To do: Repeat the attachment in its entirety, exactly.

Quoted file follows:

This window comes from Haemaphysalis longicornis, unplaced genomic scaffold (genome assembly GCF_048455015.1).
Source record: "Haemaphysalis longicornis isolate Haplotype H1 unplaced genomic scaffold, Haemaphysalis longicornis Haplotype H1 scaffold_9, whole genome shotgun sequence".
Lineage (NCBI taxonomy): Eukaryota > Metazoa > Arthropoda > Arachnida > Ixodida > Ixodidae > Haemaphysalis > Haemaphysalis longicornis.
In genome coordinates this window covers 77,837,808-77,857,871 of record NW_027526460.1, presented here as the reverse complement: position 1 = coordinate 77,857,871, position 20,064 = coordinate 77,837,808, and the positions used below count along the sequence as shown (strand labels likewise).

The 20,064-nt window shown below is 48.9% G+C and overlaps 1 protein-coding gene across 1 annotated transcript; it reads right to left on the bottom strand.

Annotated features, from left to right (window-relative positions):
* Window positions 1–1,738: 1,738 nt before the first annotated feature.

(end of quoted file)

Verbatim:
This window comes from Haemaphysalis longicornis, unplaced genomic scaffold (genome assembly GCF_048455015.1).
Source record: "Haemaphysalis longicornis isolate Haplotype H1 unplaced genomic scaffold, Haemaphysalis longicornis Haplotype H1 scaffold_9, whole genome shotgun sequence".
Lineage (NCBI taxonomy): Eukaryota > Metazoa > Arthropoda > Arachnida > Ixodida > Ixodidae > Haemaphysalis > Haemaphysalis longicornis.
In genome coordinates this window covers 77,837,808-77,857,871 of record NW_027526460.1, presented here as the reverse complement: position 1 = coordinate 77,857,871, position 20,064 = coordinate 77,837,808, and the positions used below count along the sequence as shown (strand labels likewise).

The 20,064-nt window shown below is 48.9% G+C and overlaps 1 protein-coding gene across 1 annotated transcript; it reads right to left on the bottom strand.

Annotated features, from left to right (window-relative positions):
* Window positions 1–1,738: 1,738 nt before the first annotated feature.